Gov. Jerry Brown moves to cut state's car fleet in half
Determined to cut the fleet of non-emergency vehicles owned by the state in half, Gov. Jerry Brown on Friday ordered state agencies to halt new car purchases and reduce their existing fleet by selling off automobiles that are not "essential" for state business.
The governor, who is asking voters to approve an extension of higher taxes in June, said the state needs to cut back on spending at a time when it is facing a $25.4-billion budget shortfall.
"There is a lot of wasteful spending on cars that aren't even driven," Brown said in a statement accompanying his executive order. "And we can't afford to spend taxpayer money on new cars while California faces such a massive deficit."
Just as he did recently with the state's inventory of cellphones (ordering 48,000 to be turned in), Brown said his goal is to cut the number of cars, trucks and take-home vehicles in half.
"Fifty percent is a starting point," he said. "If we find more waste, we’ll make more cuts."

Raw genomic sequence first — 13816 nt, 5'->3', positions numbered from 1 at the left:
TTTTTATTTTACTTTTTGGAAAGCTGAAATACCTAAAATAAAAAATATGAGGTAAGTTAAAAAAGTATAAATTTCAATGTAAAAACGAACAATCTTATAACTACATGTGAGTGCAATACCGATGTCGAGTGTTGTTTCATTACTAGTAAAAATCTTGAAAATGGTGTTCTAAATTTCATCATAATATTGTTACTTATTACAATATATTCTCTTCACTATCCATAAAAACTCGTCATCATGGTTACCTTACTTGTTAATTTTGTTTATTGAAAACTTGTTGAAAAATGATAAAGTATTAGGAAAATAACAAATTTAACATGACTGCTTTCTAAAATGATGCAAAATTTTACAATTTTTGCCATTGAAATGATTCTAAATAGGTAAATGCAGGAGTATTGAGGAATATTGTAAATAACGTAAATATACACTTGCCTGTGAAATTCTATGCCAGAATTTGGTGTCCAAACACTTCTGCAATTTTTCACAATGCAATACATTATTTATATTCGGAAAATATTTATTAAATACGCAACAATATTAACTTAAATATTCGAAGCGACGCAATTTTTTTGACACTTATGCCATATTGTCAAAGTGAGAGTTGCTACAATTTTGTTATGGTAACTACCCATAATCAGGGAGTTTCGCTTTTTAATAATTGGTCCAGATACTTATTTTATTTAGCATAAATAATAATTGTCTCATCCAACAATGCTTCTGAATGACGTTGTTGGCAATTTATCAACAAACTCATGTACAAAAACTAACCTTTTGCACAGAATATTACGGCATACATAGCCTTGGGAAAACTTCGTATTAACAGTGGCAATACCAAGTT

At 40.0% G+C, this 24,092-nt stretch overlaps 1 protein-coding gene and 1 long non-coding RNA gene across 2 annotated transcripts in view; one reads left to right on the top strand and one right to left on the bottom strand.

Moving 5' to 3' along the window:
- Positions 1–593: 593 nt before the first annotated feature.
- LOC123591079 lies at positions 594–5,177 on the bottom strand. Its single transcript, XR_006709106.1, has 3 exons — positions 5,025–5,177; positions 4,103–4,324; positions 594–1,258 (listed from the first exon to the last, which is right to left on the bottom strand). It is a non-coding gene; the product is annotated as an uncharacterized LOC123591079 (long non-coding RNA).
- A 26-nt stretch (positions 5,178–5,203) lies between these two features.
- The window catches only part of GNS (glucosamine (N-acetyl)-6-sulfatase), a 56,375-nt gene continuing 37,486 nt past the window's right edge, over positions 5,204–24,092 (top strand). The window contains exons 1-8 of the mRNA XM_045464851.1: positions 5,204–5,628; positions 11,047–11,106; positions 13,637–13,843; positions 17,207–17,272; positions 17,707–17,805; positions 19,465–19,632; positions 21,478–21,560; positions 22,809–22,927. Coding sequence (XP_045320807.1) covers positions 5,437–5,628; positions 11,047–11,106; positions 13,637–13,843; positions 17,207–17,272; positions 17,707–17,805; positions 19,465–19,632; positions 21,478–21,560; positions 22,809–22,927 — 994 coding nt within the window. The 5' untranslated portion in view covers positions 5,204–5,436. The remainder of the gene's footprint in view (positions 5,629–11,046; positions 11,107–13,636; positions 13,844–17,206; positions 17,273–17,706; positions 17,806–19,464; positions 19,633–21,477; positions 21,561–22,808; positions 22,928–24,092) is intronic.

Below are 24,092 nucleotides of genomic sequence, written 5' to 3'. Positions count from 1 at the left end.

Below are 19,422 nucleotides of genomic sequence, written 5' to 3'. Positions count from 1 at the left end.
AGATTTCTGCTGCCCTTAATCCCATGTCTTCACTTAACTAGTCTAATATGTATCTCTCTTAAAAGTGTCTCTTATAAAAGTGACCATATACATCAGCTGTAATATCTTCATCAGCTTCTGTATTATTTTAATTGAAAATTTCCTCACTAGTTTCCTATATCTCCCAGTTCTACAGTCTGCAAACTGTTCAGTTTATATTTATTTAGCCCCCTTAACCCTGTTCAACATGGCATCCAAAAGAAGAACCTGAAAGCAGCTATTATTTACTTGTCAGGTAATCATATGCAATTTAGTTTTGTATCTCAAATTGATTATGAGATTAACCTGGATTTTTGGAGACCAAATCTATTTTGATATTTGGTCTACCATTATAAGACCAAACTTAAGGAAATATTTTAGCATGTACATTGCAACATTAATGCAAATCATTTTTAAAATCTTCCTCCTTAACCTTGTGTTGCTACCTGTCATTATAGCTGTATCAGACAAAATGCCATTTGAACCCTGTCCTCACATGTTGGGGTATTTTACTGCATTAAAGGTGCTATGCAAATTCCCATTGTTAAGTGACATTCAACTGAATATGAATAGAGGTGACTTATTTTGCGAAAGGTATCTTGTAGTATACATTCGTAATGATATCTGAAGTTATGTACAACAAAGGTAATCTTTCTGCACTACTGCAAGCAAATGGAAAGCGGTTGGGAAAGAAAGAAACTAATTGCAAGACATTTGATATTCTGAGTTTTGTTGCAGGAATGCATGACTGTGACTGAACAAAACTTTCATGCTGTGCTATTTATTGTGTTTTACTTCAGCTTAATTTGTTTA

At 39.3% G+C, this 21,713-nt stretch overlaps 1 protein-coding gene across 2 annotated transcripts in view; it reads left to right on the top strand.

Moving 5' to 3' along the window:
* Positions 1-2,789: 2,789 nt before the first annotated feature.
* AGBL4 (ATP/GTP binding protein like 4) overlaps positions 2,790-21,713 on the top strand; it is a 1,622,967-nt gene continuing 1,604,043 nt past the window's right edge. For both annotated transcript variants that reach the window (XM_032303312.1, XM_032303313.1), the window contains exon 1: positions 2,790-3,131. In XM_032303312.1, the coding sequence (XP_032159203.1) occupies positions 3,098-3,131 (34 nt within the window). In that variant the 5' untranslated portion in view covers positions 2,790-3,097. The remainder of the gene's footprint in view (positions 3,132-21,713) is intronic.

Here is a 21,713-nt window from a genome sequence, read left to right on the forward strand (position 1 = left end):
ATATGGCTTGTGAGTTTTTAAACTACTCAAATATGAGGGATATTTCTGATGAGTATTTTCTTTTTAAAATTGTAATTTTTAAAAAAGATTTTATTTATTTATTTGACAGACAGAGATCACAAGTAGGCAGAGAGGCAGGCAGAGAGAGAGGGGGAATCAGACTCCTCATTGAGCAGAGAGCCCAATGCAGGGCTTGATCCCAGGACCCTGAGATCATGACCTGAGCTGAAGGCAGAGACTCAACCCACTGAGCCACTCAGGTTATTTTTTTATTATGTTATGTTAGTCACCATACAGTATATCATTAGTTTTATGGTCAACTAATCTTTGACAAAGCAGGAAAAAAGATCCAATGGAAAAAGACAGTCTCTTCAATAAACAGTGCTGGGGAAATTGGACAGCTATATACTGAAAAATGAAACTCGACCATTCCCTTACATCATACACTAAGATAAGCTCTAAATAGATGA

The state owns about 11,000 vehicles not assigned to health or public safety agencies such as the California Highway Patrol, of which about 4,500 are permitted to be driven home at night by state workers, according to the Department of General Services.
Brown's second executive order since taking office earlier this month requires every state department manager to review the need for sending each car home at night and to cancel permits that are deemed unnecessary. Some managers and employees who have to be on-call after hours to respond to emergencies may be justified to take a car home at night, Brown said.
After evaluating the fleet, administrators are being ordered to sell "non-essential" vehicles within 120 days.
-- Patrick McGreevy in Sacramento